In July 2017, the FCA published its response to the Call for Input into its review of high-cost credit products. The feedback statement identified a number of risks to consumers associated with certain high-cost credit products, namely, arranged and unarranged overdrafts, rent-to-own, home collected credit and catalogue credit. The FCA committed to undertake further investigation into these sectors with the aim of issuing a consultation paper in Spring 2018 with proposals to address its concerns.
The FCA has now issued an update on its progress and initial findings from this investigative work. The update confirms that the FCA continues to have concerns about outcomes for customers who use high-cost credit products, however it is yet to reach any final conclusions or decide on how it might intervene. The regulator has, however, confirmed that it will seek to intervene to encourage alternative lower cost solutions for users of high-cost credit.
Findings from the FCA’s work
The FCA states that its work completed to date into overdrafts reinforces its concerns, in particular, in relation to unarranged overdrafts.
The regulator is concerned about the high fees and charges associated with this type of overdraft. The FCA’s analysis has highlighted that, while arranged overdrafts are a greater source of revenues for providers than unarranged, the proportion of revenues from unarranged is significantly higher compared to the amounts lent.
The FCA’s concerns are not purely restricted to the level of charges, but also the complexity for customers and the concentration of the fees and charges. The FCA is concerned that its research has indicated that over half of the charges levied by providers were concentrated on just 2% of accounts. This indicates that some customers are using unarranged overdrafts repeatedly or persistently.
The FCA believes that rent-to-own customers are a ‘particularly vulnerable’ group due to low incomes, increasing personal debt levels and more limited access to other credit products.
The FCA is exploring rent-to-own firms’ pricing policies, including add-ons, such as insurance and warranties. There is a concern that customers do not fully consider the costs or value of these products, and that the costs of add-ons could negatively impact customers’ finances.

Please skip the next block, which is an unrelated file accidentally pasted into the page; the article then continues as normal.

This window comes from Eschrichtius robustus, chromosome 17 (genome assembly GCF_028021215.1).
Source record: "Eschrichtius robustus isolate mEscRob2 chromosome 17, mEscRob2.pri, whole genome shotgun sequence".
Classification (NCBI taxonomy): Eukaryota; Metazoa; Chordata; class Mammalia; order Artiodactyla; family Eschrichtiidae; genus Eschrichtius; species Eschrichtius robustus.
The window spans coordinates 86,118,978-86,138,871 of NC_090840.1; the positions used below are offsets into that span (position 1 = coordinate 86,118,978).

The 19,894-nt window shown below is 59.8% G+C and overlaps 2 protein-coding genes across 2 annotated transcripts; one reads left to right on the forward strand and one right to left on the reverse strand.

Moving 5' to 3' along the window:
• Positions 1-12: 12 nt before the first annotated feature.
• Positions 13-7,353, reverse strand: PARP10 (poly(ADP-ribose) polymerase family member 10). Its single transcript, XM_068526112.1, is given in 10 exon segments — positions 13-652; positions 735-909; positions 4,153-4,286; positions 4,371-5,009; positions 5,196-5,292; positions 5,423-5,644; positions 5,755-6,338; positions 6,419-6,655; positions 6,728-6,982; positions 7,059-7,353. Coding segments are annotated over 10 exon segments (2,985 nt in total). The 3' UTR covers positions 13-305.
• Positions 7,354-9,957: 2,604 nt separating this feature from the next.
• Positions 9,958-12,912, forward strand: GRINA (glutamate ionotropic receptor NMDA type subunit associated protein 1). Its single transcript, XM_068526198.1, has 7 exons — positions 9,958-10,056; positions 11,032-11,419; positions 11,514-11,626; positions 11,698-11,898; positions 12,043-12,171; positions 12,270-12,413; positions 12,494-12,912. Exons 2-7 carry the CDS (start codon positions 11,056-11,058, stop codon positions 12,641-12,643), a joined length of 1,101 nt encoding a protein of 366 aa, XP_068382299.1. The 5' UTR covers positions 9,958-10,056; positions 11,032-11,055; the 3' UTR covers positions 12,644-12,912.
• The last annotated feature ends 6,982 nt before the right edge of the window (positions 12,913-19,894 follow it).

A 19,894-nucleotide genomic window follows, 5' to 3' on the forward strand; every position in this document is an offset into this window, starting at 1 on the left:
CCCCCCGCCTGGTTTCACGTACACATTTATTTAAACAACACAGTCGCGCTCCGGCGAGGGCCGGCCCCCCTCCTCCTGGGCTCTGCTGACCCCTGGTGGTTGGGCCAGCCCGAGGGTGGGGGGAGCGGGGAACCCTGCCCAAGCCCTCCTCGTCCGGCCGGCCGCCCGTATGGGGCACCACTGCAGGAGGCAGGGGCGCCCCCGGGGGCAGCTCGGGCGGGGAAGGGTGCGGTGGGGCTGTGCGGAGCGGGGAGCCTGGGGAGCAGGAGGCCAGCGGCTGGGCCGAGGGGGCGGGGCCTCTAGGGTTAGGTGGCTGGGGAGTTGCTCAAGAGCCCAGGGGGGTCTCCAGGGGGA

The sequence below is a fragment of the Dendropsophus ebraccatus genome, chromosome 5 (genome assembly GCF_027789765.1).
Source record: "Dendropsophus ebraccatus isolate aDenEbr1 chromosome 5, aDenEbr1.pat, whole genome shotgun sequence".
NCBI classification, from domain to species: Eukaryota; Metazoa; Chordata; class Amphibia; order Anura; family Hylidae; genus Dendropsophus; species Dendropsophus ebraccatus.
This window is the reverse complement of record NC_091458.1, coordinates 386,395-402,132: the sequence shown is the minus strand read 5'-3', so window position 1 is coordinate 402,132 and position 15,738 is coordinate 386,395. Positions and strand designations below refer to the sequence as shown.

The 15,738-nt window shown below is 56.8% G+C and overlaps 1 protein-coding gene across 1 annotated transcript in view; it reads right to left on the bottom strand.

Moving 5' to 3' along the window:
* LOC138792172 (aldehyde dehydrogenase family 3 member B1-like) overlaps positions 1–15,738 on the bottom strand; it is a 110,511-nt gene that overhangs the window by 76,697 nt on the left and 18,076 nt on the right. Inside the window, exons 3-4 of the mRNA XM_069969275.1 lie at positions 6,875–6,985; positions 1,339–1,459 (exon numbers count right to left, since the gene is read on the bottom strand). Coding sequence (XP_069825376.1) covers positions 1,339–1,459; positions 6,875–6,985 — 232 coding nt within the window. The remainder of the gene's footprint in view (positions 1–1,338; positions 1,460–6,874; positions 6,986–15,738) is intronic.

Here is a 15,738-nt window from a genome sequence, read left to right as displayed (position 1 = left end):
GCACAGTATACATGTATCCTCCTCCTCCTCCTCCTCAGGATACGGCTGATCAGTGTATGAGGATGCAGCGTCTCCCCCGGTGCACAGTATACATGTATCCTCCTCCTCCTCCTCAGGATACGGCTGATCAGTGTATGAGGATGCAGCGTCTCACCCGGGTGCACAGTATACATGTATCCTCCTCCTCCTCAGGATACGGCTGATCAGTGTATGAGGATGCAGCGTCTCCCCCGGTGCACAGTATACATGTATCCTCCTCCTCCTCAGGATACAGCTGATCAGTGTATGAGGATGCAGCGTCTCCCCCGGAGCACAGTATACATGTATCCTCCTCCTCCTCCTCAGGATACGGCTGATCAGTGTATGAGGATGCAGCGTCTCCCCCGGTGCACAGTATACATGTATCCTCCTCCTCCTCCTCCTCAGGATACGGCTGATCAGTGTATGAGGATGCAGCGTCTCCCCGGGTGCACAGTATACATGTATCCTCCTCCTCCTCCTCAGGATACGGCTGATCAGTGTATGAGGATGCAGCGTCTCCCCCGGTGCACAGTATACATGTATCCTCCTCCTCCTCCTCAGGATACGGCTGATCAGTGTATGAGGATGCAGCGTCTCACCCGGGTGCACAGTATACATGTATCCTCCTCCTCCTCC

Home collected credit
The FCA’s analysis has indicated that home collected credit customers hold debt in these products for long periods. For this reason, the FCA is focusing on gathering evidence on repeat borrowing and, particularly, refinancing. Customers in this sector who undertake additional borrowing can incorporate the outstanding balance from a previous loan into the new loan. The FCA is concerned that when customers refinance their loans in this way, it could result in them paying significantly more interest on the amounts originally borrowed than they would have had they maintained separate loans.
In this sector, the FCA has concerns around the complexity of the products which could lead to customers making poor choices. In particular, there are concerns that customers do not understand complex charging structures and repayment options, leading to customers paying more interest than necessary and increasing the risk of them falling into arrears.
Alternatives to high-cost credit
The FCA has indicated that it recognises the value of high-cost credit for customers who lack other options. However, it has also stated that it intends to explore why relatively lower cost, mid-price, lower risk credit options are not more widely available.
The regulator has explored the barriers that exist to the provision of alternatives and what could be done to remove these. It has identified some key issues that act as barriers to the expansion of alternatives to high-cost credit. These include an inability for providers of alternatives to achieve a sustainable funding model given the costs and risk involved in providing small loans to high risk customers, as well as fears around reputational risk and varying appetite and capacity for alternative providers to lend to higher risk customers.
The FCA wishes to encourage alternative providers to use its regulatory sandbox to test business models, ensuring they are in the interests of consumers. In addition, the FCA will continue its discussions with firms, Government and other stakeholders on the barriers, and welcomes further engagement on what the FCA or others could do to foster alternative credit options.
Regulatory next steps
Once the consultation on proposals to address risks in this sector is published in Spring 2018, firms should ensure they read and respond to ensure their views are reflected.
Considerations for firms
Firms in the high-cost credit sector can expect a greater level of scrutiny over the coming months as the FCA continues to explore and enhance its understanding of this market. Firms who provide high-cost credit products to customers should continue to stay abreast of the FCA’s direction of travel in this sector. As the FCA’s view of the risks in these sectors is defined, firms should review their own products and practices to ensure that these risks do not exist in their own business models.